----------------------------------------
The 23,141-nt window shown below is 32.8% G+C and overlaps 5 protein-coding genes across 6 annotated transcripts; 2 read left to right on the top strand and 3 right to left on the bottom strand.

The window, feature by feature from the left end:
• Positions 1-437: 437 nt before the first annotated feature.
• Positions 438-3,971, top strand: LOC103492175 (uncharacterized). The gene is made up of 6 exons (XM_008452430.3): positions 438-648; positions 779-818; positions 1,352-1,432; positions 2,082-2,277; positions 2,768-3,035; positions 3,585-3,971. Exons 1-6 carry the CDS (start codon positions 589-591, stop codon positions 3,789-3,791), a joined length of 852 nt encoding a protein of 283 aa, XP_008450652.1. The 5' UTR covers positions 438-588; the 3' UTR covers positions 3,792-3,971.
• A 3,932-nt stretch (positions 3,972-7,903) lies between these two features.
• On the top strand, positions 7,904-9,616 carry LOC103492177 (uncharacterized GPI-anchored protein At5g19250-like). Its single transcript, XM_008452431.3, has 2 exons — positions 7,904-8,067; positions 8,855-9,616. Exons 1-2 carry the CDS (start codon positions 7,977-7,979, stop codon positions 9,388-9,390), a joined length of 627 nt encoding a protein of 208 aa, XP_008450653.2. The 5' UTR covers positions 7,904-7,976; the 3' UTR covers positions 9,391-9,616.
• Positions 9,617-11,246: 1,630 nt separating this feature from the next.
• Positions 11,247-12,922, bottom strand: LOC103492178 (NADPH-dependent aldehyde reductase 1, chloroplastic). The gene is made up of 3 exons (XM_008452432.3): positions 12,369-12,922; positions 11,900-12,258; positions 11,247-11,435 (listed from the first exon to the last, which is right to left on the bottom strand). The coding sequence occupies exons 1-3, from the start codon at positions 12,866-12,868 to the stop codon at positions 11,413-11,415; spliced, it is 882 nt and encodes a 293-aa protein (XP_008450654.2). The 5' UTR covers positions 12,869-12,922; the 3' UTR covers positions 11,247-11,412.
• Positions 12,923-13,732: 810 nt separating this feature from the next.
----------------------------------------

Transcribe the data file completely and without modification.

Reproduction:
The 23,141-nt window shown below is 32.8% G+C and overlaps 5 protein-coding genes across 6 annotated transcripts; 2 read left to right on the top strand and 3 right to left on the bottom strand.

The window, feature by feature from the left end:
• Positions 1-437: 437 nt before the first annotated feature.
• Positions 438-3,971, top strand: LOC103492175 (uncharacterized). The gene is made up of 6 exons (XM_008452430.3): positions 438-648; positions 779-818; positions 1,352-1,432; positions 2,082-2,277; positions 2,768-3,035; positions 3,585-3,971. Exons 1-6 carry the CDS (start codon positions 589-591, stop codon positions 3,789-3,791), a joined length of 852 nt encoding a protein of 283 aa, XP_008450652.1. The 5' UTR covers positions 438-588; the 3' UTR covers positions 3,792-3,971.
• A 3,932-nt stretch (positions 3,972-7,903) lies between these two features.
• On the top strand, positions 7,904-9,616 carry LOC103492177 (uncharacterized GPI-anchored protein At5g19250-like). Its single transcript, XM_008452431.3, has 2 exons — positions 7,904-8,067; positions 8,855-9,616. Exons 1-2 carry the CDS (start codon positions 7,977-7,979, stop codon positions 9,388-9,390), a joined length of 627 nt encoding a protein of 208 aa, XP_008450653.2. The 5' UTR covers positions 7,904-7,976; the 3' UTR covers positions 9,391-9,616.
• Positions 9,617-11,246: 1,630 nt separating this feature from the next.
• Positions 11,247-12,922, bottom strand: LOC103492178 (NADPH-dependent aldehyde reductase 1, chloroplastic). The gene is made up of 3 exons (XM_008452432.3): positions 12,369-12,922; positions 11,900-12,258; positions 11,247-11,435 (listed from the first exon to the last, which is right to left on the bottom strand). The coding sequence occupies exons 1-3, from the start codon at positions 12,866-12,868 to the stop codon at positions 11,413-11,415; spliced, it is 882 nt and encodes a 293-aa protein (XP_008450654.2). The 5' UTR covers positions 12,869-12,922; the 3' UTR covers positions 11,247-11,412.
• Positions 12,923-13,732: 810 nt separating this feature from the next.